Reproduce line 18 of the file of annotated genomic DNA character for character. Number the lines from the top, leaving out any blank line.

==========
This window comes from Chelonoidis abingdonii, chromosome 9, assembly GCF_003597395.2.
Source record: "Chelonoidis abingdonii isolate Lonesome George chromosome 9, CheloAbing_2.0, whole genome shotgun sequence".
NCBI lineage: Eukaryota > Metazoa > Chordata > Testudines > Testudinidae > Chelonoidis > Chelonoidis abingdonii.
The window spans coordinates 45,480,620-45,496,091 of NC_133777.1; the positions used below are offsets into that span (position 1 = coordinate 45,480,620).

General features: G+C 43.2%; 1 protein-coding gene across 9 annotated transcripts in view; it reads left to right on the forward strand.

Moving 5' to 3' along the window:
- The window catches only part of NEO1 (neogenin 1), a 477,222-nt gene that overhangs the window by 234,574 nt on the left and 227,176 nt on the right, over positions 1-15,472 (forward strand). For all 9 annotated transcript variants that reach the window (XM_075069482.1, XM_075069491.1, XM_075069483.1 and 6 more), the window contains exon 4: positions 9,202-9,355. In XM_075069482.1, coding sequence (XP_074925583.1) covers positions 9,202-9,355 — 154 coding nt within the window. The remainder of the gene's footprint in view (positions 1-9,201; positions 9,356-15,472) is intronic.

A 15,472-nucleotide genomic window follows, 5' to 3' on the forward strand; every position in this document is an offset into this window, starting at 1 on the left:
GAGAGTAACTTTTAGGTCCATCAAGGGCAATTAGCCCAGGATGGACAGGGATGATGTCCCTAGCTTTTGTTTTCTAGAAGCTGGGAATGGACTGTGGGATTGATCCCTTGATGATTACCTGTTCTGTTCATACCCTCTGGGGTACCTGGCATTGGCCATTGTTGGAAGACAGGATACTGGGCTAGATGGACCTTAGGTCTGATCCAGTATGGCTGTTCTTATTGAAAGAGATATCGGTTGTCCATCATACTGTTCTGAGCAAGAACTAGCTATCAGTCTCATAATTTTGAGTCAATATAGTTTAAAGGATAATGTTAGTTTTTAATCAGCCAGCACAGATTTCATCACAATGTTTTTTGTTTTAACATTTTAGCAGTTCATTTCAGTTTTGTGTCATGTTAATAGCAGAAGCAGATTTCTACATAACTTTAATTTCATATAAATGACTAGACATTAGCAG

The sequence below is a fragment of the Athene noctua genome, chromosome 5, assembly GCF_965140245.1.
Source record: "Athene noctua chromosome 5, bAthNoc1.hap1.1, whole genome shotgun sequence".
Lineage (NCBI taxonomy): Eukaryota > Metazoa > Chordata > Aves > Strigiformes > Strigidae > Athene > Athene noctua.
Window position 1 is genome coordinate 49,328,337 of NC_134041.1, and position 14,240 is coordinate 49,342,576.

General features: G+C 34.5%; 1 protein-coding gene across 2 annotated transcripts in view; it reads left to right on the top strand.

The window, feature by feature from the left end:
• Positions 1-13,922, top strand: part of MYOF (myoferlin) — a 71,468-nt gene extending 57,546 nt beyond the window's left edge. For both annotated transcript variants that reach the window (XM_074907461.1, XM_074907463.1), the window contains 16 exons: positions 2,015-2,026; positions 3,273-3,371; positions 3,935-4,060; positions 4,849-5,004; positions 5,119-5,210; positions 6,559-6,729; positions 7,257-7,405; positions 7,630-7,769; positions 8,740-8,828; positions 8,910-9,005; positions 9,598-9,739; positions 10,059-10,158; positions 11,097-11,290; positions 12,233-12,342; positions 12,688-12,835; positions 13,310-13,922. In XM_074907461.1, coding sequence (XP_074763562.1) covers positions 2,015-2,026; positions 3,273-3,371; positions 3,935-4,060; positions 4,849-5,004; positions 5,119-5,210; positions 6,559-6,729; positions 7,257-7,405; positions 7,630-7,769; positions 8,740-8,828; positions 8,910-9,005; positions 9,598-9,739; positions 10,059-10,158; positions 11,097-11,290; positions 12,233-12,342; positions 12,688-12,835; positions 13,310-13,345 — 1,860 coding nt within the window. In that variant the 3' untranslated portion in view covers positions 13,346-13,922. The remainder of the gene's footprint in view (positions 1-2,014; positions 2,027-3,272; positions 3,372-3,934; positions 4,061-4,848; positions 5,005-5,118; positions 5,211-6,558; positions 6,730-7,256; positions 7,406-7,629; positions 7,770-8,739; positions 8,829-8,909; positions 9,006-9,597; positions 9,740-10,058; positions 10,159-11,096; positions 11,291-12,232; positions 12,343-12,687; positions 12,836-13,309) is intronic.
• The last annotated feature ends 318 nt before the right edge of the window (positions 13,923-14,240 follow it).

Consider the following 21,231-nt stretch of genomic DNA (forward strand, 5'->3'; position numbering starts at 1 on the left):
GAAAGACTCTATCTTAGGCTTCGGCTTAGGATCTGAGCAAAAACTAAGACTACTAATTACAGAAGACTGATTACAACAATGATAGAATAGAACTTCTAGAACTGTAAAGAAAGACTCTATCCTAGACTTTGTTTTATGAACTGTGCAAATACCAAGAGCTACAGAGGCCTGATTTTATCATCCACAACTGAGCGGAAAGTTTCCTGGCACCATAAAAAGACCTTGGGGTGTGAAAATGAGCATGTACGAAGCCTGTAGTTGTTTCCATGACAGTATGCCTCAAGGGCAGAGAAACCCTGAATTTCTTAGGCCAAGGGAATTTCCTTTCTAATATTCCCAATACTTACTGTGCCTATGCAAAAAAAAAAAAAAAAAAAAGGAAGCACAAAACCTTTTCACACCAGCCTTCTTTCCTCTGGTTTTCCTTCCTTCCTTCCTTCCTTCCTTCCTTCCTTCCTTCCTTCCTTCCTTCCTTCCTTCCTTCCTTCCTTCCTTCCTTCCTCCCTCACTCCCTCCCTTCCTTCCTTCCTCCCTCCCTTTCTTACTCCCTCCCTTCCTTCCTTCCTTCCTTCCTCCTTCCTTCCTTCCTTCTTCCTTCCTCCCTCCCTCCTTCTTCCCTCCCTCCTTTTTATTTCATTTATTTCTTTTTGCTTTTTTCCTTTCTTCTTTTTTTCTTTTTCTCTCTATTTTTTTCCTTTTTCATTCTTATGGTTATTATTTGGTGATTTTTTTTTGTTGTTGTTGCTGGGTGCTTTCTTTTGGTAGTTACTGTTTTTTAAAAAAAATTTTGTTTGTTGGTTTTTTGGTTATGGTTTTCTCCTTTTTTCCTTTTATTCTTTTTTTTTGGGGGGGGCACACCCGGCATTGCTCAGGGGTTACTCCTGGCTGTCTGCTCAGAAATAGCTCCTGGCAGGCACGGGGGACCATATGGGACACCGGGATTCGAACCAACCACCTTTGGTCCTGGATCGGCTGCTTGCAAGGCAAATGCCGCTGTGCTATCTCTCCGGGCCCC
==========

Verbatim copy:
Consider the following 21,231-nt stretch of genomic DNA (forward strand, 5'->3'; position numbering starts at 1 on the left):